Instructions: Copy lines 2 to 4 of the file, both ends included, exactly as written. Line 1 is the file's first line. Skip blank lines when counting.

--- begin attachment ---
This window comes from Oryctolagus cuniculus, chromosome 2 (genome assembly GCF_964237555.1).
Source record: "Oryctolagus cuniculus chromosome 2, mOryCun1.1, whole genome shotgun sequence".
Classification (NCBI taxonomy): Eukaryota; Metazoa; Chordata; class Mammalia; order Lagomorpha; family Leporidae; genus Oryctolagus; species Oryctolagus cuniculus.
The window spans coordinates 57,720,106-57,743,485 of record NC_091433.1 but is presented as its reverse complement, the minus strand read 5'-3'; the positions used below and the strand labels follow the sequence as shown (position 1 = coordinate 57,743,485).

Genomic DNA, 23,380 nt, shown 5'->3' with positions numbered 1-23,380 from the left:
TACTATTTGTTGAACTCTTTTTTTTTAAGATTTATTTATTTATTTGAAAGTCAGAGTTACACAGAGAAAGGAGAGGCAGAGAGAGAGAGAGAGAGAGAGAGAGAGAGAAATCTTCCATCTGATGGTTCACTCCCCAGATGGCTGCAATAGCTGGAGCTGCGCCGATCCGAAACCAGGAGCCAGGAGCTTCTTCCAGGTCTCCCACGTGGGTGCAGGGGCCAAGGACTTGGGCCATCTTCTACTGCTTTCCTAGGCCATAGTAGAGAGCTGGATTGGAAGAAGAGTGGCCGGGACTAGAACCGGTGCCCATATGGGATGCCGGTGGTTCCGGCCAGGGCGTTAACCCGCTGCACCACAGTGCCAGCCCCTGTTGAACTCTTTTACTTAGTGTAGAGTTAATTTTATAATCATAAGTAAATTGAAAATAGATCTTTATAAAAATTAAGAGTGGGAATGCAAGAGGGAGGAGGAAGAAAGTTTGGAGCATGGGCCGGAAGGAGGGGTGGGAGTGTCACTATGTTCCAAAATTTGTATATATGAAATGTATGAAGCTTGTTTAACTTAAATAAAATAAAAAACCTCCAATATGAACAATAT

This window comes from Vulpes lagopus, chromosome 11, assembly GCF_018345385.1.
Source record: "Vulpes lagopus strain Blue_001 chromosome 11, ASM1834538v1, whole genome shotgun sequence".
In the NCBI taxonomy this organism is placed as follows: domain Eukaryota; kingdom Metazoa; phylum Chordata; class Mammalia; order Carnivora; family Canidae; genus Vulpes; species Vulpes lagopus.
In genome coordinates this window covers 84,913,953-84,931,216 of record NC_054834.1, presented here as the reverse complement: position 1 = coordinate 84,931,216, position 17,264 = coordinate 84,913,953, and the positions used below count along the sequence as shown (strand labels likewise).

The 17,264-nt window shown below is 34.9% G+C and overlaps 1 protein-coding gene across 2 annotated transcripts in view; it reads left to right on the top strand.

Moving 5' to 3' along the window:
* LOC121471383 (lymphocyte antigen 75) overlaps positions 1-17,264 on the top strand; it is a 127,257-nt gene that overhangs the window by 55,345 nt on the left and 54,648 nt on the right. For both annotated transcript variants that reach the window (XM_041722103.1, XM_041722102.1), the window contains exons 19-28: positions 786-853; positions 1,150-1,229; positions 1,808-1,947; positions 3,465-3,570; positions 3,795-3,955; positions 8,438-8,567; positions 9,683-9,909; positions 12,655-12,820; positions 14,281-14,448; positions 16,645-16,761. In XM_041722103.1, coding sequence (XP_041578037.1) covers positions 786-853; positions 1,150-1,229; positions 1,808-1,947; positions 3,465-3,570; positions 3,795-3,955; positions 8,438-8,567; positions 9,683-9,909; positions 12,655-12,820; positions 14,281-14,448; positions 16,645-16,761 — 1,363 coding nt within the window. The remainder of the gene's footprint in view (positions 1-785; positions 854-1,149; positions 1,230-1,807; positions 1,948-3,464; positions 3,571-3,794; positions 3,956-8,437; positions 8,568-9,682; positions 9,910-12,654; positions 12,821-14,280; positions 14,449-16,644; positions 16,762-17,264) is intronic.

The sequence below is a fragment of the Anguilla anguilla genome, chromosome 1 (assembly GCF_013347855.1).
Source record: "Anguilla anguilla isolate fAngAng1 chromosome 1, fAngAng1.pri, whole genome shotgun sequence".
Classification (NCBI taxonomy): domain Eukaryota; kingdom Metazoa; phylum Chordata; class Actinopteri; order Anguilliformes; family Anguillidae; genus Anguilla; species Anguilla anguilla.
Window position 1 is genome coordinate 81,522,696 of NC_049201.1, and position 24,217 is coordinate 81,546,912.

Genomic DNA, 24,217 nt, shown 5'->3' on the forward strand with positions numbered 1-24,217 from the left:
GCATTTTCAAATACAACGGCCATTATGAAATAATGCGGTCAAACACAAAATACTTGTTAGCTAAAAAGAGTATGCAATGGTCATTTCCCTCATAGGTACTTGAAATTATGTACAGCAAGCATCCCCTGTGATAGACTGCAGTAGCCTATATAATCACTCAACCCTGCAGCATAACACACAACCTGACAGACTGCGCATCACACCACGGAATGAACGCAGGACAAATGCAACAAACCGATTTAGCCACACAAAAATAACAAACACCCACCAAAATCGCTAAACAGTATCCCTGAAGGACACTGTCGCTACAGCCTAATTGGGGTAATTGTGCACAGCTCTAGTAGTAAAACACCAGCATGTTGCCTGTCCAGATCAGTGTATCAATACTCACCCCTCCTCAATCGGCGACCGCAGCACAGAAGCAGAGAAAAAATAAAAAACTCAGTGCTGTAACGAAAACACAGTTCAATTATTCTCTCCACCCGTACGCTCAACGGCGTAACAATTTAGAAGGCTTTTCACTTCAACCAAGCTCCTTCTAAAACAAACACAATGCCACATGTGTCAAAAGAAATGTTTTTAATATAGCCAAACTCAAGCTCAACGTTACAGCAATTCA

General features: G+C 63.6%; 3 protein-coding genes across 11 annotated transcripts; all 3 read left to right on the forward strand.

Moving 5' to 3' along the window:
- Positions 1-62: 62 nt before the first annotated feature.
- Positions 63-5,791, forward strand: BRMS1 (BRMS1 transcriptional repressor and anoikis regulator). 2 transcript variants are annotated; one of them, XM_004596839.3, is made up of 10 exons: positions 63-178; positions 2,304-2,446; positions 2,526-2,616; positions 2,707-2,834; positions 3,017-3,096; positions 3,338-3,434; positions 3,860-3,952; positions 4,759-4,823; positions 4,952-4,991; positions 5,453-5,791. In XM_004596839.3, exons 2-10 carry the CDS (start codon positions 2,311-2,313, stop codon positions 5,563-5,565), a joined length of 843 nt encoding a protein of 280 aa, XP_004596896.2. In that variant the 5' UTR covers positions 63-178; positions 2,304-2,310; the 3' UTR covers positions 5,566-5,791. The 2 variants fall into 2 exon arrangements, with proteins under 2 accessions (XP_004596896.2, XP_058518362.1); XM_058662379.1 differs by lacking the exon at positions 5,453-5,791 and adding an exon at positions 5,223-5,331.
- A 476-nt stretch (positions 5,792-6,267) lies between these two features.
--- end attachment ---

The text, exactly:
Source record: "Oryctolagus cuniculus chromosome 2, mOryCun1.1, whole genome shotgun sequence".
Classification (NCBI taxonomy): Eukaryota; Metazoa; Chordata; class Mammalia; order Lagomorpha; family Leporidae; genus Oryctolagus; species Oryctolagus cuniculus.
The window spans coordinates 57,720,106-57,743,485 of record NC_091433.1 but is presented as its reverse complement, the minus strand read 5'-3'; the positions used below and the strand labels follow the sequence as shown (position 1 = coordinate 57,743,485).